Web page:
The way staff are paid is central the culture of an organisation and helpful in making judgments. In larger firms, how are advisers incentivised? Beware of anything other than a salary and a realistic bonus (small relative to salary). Firms that pay advisers “uncapped” earnings based on a percentage of fee income are, as Paul Lewis suggested, addicted to commission. They have not been able to make that jump of putting the customer at the centre of the proposition. Target earnings is a strong indicator that the firm simply wants revenue. Its interests and the customer’s are unlikely to be aligned.
How do I pay is also an indication of culture. Are fees invoiced? Is there an opportunity to write a cheque? Does the client see and agree the bill before it is extracted from a product? Ask the adviser, is it in my best interests to have the money taken out of the product? In many cases, if cash is available in current accounts, this should be used to pay fees. Cashing in funds where initial costs have been incurred or would be incurred if that cash is invested later is easy for the adviser (hides the pain), but not necessarily in the customer’s best interests. Money coming out of tax free funds (Pensions and ISAs) to pay bills is generally not efficient. Without an invoice or regular clear statements the culture is wrong.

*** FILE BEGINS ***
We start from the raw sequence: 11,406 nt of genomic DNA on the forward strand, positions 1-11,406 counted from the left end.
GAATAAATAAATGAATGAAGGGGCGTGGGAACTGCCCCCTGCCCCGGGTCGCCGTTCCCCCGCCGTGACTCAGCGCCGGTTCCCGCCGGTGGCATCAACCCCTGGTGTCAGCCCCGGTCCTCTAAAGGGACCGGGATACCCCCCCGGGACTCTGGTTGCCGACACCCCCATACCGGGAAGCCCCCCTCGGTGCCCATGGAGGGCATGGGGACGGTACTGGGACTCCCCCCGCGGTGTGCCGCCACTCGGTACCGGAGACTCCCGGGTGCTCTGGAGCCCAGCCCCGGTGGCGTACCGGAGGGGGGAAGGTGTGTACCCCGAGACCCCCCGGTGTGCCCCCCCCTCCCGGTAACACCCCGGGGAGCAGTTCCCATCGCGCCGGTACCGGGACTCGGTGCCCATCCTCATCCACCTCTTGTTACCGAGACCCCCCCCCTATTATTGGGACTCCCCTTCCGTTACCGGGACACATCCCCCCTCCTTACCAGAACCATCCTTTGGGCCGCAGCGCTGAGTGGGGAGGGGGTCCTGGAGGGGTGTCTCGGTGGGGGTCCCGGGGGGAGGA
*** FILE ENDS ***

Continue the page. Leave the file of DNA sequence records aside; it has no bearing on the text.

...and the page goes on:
Ask too, what am I paying for? If your adviser comes to your home, how much is that costing you? If they write you a birthday card, is that professional and do you really want him or her spending your time doing this? Time is money. Percentages are commission.